Pat Robertson’s recent statement that Ariel Sharon’s stroke reflects the judgment of God for Sharon’s withdrawal from Gaza has supplied yet more fodder for the enemies of the faith to mock the gospel.
This is a pity. Robertson has done a lot of good in the course of his career. He’s a man of great entrepreneurial and administrative abilities, having founded such diverse and useful organizations as the American Center for Law and Justice (ACLJ), Christian Broadcasting Network (CBN), the Christian Coalition, the Flying Hospital, International Family Entertainment, Operation Blessing International Relief and Development Corporation, and Regent University.
He is a Marine with a Yale law degree and an MDiv. Clearly a man of considerable talent and accomplishment.
Unfortunately he has a habit of putting a match to his own achievements by his incendiary rhetoric.
There are several underlying causes of this condition. To begin with, Robertson has never been able to make up his mind what he wants to be.
For example, if you want to be a political power-broker, then you have to avoid impolitic statements. You can’t afford to say everything that comes to mind. Even if what you say is true, it may be divisive, and if your objective is to forge a political alliance, you can’t get away with say everything you think. You can be a pundit, or you can be player, but you can’t be both.
Second, as an independently wealthy business mogul with his own news network, Robertson is answerable to no one—and it shows.
Third, his lack of accountability is reinforced by his charismatic theology, which leads his to assume an oracular tone when making his public pronouncements. He doesn’t merely speak for himself; no, he speaks for God: God is whispering in his ear.
Fourth, he has, from what I can tell, a pretty eclectic belief-system, consisting in snips and snails and puppy dog tails stitched together from Pentecostalism, dispensationalism, and dominion theology.
His most recent statement reflects the dispensational side of his theology. And in this respect it’s no different than the outlook of the Left Behind series. As such, it can’t be dismissed as a mere idiosyncrasy.
The presupposition of Robertson’s remarks is that the modern state of Israel represents the fulfillment of the prophetic land-promises. Hence, Sharon is guilty of flouting God’s law by returning Gaza to the Arabs.
BTW, there’s no such thing as a “Palestinian.” We’re talking about garden-variety Arabs.
For the record, I’m a default amil with a soft spot for postmillennialism.
But, for the sake of argument, let’s stipulate to Robertson’s eschatology. Even so, one of the problems with Robertson’s statement is that if fails to distinguish between principle and process.
To my knowledge, Sharon is not trying to give land away in order to appease the Arabs. He is not doing this as a good-faith gesture to jump-start the “roadmap to peace” (is this a euphemism or an oxymoron?).
Rather, he doesn’t think that it’s possible, at this point, to make peace with the Arabs, and so he is unilaterally drawing the borders of Israel in a way favorable to Israel. Gen. Sharon is attempting to draw defensible borders.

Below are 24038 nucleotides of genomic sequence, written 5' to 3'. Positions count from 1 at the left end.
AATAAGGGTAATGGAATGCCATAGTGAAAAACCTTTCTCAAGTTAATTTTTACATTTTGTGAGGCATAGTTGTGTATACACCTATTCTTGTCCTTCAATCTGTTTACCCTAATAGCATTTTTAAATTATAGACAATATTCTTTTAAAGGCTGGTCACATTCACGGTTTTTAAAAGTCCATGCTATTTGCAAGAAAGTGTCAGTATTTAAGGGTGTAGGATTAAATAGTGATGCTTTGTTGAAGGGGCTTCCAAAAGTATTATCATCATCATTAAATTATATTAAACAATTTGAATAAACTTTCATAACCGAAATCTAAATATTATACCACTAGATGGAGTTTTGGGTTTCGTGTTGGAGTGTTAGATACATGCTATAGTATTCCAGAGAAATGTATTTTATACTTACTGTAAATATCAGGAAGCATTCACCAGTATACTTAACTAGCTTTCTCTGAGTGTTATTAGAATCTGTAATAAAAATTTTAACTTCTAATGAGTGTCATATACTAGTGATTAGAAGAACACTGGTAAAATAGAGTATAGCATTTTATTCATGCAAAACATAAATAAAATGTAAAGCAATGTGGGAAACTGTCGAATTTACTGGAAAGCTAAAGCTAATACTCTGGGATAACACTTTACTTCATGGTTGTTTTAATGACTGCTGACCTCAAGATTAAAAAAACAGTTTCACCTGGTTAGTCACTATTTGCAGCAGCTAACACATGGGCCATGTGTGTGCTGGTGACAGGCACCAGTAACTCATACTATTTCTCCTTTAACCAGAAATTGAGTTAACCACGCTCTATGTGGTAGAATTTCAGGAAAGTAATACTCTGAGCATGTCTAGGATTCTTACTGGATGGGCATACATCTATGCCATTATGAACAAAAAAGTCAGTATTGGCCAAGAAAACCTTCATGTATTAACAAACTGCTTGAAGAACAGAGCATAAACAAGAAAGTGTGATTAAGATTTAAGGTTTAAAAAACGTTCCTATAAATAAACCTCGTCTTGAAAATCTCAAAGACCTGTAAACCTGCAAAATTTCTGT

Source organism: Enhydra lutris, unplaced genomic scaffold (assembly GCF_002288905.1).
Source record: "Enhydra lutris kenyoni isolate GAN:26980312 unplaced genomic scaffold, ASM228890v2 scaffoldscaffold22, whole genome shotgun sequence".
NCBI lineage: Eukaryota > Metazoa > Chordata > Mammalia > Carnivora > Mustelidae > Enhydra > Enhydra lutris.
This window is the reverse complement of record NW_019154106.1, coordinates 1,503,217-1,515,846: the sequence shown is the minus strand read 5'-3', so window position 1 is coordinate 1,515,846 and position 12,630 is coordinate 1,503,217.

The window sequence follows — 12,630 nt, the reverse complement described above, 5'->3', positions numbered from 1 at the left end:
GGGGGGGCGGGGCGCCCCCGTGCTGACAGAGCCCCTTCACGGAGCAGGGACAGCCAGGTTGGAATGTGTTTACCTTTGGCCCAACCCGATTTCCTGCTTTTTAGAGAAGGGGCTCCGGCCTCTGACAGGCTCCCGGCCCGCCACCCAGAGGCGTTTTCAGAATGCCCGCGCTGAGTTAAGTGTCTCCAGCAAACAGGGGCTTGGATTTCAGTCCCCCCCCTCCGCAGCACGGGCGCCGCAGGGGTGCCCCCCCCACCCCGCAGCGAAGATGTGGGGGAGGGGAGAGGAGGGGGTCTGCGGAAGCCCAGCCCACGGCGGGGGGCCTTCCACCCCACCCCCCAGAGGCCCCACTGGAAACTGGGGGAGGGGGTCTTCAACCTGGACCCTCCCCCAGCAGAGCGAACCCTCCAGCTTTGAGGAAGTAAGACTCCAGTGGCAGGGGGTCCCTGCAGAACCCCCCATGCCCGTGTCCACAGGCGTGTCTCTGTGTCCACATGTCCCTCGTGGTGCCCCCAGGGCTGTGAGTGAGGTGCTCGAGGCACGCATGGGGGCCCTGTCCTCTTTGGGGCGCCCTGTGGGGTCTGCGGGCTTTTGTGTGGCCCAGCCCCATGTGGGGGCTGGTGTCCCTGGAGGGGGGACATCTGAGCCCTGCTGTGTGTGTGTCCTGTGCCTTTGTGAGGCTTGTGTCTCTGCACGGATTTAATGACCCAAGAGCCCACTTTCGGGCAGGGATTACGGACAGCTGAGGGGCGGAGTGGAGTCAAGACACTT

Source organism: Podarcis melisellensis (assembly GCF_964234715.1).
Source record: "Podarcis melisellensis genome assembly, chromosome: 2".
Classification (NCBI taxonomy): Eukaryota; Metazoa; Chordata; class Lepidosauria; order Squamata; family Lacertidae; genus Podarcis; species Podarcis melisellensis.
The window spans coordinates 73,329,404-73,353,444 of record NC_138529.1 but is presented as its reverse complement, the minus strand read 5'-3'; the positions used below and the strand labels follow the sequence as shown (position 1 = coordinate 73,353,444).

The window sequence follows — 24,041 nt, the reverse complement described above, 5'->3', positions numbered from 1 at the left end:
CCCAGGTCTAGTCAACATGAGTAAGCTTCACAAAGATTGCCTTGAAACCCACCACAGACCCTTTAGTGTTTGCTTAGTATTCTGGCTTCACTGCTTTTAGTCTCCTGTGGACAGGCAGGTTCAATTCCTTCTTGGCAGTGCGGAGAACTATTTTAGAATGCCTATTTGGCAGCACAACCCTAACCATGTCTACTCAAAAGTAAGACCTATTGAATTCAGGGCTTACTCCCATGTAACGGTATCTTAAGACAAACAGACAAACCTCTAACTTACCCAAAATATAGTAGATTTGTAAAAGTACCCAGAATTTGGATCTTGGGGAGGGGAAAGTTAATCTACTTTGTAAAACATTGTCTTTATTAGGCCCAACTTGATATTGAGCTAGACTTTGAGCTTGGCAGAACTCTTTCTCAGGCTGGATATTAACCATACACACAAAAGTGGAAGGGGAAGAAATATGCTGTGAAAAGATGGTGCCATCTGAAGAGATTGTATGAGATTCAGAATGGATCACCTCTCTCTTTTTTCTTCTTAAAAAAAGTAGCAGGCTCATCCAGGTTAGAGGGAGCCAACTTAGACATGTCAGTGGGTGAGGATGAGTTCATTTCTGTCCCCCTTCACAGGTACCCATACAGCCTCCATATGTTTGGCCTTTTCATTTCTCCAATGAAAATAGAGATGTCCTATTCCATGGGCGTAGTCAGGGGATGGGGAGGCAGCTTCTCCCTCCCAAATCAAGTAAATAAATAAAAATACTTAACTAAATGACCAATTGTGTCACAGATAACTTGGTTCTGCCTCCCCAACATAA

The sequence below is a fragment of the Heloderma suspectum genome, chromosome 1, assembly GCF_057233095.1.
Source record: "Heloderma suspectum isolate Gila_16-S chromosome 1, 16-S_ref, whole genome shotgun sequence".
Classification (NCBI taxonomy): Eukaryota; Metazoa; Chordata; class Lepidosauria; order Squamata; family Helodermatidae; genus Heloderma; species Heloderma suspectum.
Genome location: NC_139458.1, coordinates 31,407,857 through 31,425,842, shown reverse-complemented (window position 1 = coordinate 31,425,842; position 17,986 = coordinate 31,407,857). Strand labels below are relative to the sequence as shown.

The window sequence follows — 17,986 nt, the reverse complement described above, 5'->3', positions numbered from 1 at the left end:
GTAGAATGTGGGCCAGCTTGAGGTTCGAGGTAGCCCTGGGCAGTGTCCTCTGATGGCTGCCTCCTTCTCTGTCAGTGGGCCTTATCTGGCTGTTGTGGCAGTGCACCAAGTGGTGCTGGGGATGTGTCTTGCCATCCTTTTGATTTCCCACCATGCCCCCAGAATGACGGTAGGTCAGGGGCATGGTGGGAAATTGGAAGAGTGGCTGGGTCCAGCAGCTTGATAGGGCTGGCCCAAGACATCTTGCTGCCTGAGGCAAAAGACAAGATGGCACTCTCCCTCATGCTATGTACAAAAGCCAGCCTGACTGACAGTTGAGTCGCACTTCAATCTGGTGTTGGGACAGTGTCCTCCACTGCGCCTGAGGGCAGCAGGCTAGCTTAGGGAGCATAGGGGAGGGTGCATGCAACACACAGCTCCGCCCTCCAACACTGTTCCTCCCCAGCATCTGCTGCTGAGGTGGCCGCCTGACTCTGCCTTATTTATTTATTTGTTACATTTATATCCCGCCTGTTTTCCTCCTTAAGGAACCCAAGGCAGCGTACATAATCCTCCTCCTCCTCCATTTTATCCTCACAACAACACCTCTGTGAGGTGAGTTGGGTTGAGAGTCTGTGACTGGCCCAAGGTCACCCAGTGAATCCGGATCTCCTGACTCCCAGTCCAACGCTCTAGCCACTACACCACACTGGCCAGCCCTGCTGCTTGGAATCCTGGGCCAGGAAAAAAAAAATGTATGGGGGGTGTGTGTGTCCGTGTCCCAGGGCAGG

This is not a concession to the enemy, but a purely pragmatic and hardnosed policy driven by Israel’s national security interests.
So this is not a point of principle. He is not guilty of a moral compromise. Rather, this is a prudential question. What is the most effective way to secure the survival of Israel?
In addition, there’s the demographic time bomb shaping the policy. To the extent that Israel clings to largely Arab occupied territory, she dilutes her Jewish identity and autonomy.
I would add, to greatly oversimplify, that the political landscape of Israel is riven between two opposing ideologies: Marxism and Zionism. Marxism is a Jewish ideology, and it retains a magnetic attraction to many of the Jewish intelligentsia.
Marxism has a utopian view of human nature. It believes that it’s possible to talk through our problems. Befriend our enemies. The Arabs are warlike because they are poor and disenfranchised.
At the other end of the spectrum is Zionism, represented by the Ultra-orthodox. In a sense, they are utopian too. But they see things in religious terms and dualistic terms.
In between you have a spectrum of opportunistic hawks and doves. That, combined with a parliamentary system of gov’t, makes it very difficult for Israel to take decisive action.
A further complication is that Israel is not economically self-sufficient. She has limited natural resources. Hence, the state of Israel is dependent on international trade and commerce. Yet most of the world is hostile to Israel.
So that, again, acts as a restraint on what Israel can do for fear of economic sanctions. As such, Israel must often resort to half-measures when dealing with her Arab (and Iranian) neighbors and enemies.
We need to make allowance for these prudential and practical exigencies when we comment on Israel’s foreign policy.
On a final note: there are several astute fundamentalists who frequent Triablogue. I would like to hear from them on these issues. Some of them know more about Israeli politics than do I. They also know more about the current state of dispensationalism than do I.
Do they agree with Robertson? If so, why? If not, why? Send me your comments. Or comment on your own blog and leave a hyperlink at mine.